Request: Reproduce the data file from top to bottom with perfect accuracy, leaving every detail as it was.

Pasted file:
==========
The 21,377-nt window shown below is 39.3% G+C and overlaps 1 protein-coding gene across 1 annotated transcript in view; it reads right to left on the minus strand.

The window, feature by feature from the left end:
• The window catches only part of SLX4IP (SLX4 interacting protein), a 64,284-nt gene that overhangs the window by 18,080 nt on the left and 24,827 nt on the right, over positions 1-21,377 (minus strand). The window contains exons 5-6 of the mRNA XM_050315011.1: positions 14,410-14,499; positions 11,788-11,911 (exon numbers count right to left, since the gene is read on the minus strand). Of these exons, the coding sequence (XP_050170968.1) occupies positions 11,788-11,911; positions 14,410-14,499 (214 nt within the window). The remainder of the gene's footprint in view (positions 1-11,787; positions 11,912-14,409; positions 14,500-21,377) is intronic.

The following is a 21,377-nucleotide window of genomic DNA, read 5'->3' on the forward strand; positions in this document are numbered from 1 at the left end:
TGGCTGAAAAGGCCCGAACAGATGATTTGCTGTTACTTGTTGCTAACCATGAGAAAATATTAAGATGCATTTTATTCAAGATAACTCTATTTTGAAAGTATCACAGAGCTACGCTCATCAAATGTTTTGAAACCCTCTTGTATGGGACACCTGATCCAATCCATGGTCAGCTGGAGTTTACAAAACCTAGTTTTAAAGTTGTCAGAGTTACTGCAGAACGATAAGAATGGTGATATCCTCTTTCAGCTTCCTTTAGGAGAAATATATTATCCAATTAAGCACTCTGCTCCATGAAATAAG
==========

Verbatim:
The 21,377-nt window shown below is 39.3% G+C and overlaps 1 protein-coding gene across 1 annotated transcript in view; it reads right to left on the minus strand.

The window, feature by feature from the left end:
• The window catches only part of SLX4IP (SLX4 interacting protein), a 64,284-nt gene that overhangs the window by 18,080 nt on the left and 24,827 nt on the right, over positions 1-21,377 (minus strand). The window contains exons 5-6 of the mRNA XM_050315011.1: positions 14,410-14,499; positions 11,788-11,911 (exon numbers count right to left, since the gene is read on the minus strand). Of these exons, the coding sequence (XP_050170968.1) occupies positions 11,788-11,911; positions 14,410-14,499 (214 nt within the window). The remainder of the gene's footprint in view (positions 1-11,787; positions 11,912-14,409; positions 14,500-21,377) is intronic.

The following is a 21,377-nucleotide window of genomic DNA, read 5'->3' on the forward strand; positions in this document are numbered from 1 at the left end:
TGGCTGAAAAGGCCCGAACAGATGATTTGCTGTTACTTGTTGCTAACCATGAGAAAATATTAAGATGCATTTTATTCAAGATAACTCTATTTTGAAAGTATCACAGAGCTACGCTCATCAAATGTTTTGAAACCCTCTTGTATGGGACACCTGATCCAATCCATGGTCAGCTGGAGTTTACAAAACCTAGTTTTAAAGTTGTCAGAGTTACTGCAGAACGATAAGAATGGTGATATCCTCTTTCAGCTTCCTTTAGGAGAAATATATTATCCAATTAAGCACTCTGCTCCATGAAATAAG